Euronav Signs on Ammonia-fueled Tanker Project
Tanker shipping company Euronav on Tuesday announced it has signed onto a joint development program (JDP) to develop dual fuel ammonia (NH3)-fitted tankers.
The company said it will work alongside the world's largest shipbuilder, Hyundai Heavy Industries (HHI), and classification societies Lloyd’s Register and DNV in an effort to accelerate the development of NH3-powered very large crude carrier (VLCC) and Suezmax vessels. The initial term of the project will be three years.
In addition, Euronav confirmed it has signed contracts to build three Suezmaxes for a total cost of $199.2 million, or $66.4 million each. The ships will be delivered from the third quarter of 2023 through the first quarter of 2024.
Euronav also said it exercised an option to build a third liquefied natural gas (LNG)-ready VLCC at Hyundai Samho, in line with its order announced in April. These three vessels are scheduled to be handed over from the fourth quarter of 2022 through the second quarter of 2023.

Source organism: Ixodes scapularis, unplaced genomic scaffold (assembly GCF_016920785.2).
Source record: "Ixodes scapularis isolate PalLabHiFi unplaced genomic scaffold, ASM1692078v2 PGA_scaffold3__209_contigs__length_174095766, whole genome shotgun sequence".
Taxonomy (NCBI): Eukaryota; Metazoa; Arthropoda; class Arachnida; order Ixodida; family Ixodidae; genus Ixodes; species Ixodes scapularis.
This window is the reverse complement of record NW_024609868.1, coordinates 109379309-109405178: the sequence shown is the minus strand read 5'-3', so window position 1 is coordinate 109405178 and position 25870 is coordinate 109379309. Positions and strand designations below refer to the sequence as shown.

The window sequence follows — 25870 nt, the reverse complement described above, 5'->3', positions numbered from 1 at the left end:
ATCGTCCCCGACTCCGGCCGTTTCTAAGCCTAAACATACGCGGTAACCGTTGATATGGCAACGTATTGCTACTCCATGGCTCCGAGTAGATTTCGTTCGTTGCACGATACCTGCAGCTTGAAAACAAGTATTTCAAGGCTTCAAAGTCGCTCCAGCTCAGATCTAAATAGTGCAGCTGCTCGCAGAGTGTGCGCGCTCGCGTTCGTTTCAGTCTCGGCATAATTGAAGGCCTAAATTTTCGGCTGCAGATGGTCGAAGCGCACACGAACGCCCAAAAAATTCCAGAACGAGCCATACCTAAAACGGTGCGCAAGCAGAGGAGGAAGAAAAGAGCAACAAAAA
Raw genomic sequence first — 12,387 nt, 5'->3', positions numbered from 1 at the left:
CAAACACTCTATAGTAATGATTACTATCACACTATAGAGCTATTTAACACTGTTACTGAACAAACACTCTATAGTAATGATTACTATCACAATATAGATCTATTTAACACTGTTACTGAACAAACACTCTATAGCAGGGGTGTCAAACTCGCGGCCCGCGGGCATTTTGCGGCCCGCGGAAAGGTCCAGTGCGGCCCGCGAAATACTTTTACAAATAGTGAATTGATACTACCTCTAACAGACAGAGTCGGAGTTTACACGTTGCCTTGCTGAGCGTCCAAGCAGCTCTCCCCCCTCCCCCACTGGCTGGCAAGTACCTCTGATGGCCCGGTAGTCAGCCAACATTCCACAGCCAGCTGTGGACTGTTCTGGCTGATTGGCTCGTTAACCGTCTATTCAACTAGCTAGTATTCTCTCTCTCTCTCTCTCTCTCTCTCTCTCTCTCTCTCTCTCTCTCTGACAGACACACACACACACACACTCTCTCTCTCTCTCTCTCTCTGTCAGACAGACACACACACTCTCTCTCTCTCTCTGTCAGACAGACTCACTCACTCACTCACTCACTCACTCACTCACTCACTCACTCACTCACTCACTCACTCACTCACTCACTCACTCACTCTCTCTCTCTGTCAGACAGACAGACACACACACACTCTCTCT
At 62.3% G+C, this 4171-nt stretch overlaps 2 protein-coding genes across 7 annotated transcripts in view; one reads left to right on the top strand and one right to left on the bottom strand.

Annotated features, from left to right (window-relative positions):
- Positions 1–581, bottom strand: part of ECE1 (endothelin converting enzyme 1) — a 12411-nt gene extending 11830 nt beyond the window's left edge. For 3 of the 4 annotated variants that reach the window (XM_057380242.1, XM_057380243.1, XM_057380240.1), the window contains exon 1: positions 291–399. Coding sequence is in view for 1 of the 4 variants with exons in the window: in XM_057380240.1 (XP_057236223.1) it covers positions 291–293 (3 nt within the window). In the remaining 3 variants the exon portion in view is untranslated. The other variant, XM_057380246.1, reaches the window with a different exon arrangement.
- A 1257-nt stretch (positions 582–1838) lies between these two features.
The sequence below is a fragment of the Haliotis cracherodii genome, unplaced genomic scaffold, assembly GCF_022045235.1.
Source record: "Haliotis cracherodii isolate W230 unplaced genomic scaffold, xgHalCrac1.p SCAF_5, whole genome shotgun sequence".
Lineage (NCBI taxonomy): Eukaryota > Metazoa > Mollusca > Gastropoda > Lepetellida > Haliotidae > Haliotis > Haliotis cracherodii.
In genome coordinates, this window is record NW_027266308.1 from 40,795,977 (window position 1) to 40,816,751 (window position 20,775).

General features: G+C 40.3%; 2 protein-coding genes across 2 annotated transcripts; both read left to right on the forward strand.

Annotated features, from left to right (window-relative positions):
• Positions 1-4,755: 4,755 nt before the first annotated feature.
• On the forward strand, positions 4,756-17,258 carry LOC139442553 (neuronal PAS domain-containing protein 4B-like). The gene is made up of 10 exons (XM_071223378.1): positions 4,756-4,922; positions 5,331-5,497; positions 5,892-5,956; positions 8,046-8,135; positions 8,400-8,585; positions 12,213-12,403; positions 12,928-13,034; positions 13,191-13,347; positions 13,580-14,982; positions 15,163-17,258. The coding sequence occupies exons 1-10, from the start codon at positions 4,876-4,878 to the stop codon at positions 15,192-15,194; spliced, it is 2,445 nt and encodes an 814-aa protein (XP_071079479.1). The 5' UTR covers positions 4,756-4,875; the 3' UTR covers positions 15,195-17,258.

The newbuild deliveries will be staggered, enabling the involved parties to make concrete progress toward the development of ammonia-fitted tankers, Euronav said.
Hugo de Stoop, CEO of Euronav, said, “Shipping is entering an era of rapid technological developments and increasing environmental efforts demanding strong stewardship. Working with key partners toward the safe transport and commercialization of new technologies will be instrumental in delivering benefits for the wider marine industry. This partnership will accelerate the development and adoption of ammonia as one of the key solutions for the shipping sector.”
Euronav said its new vessels will "feature a gradual and increasing degree of readiness to be converted into dual fuel fully fitted Ammonia ships at a later stage, while retaining the possibility to convert them into dual fuel LNG vessels if it would make more commercial sense."
"In today’s fast changing and volatile environment . . . it is important to remain flexible and at the same time contribute to the global effort of reducing greenhouse gas emissions which is key to its own economic sustainability," the company said.
"Emissions compliance is critical to Euronav’s stakeholders. And with shipbuilding capacity likely constrained for the construction of large crude tankers until at least 2025, Euronav believes this will deliver the company a competitive advantage within its already established sustainability structure."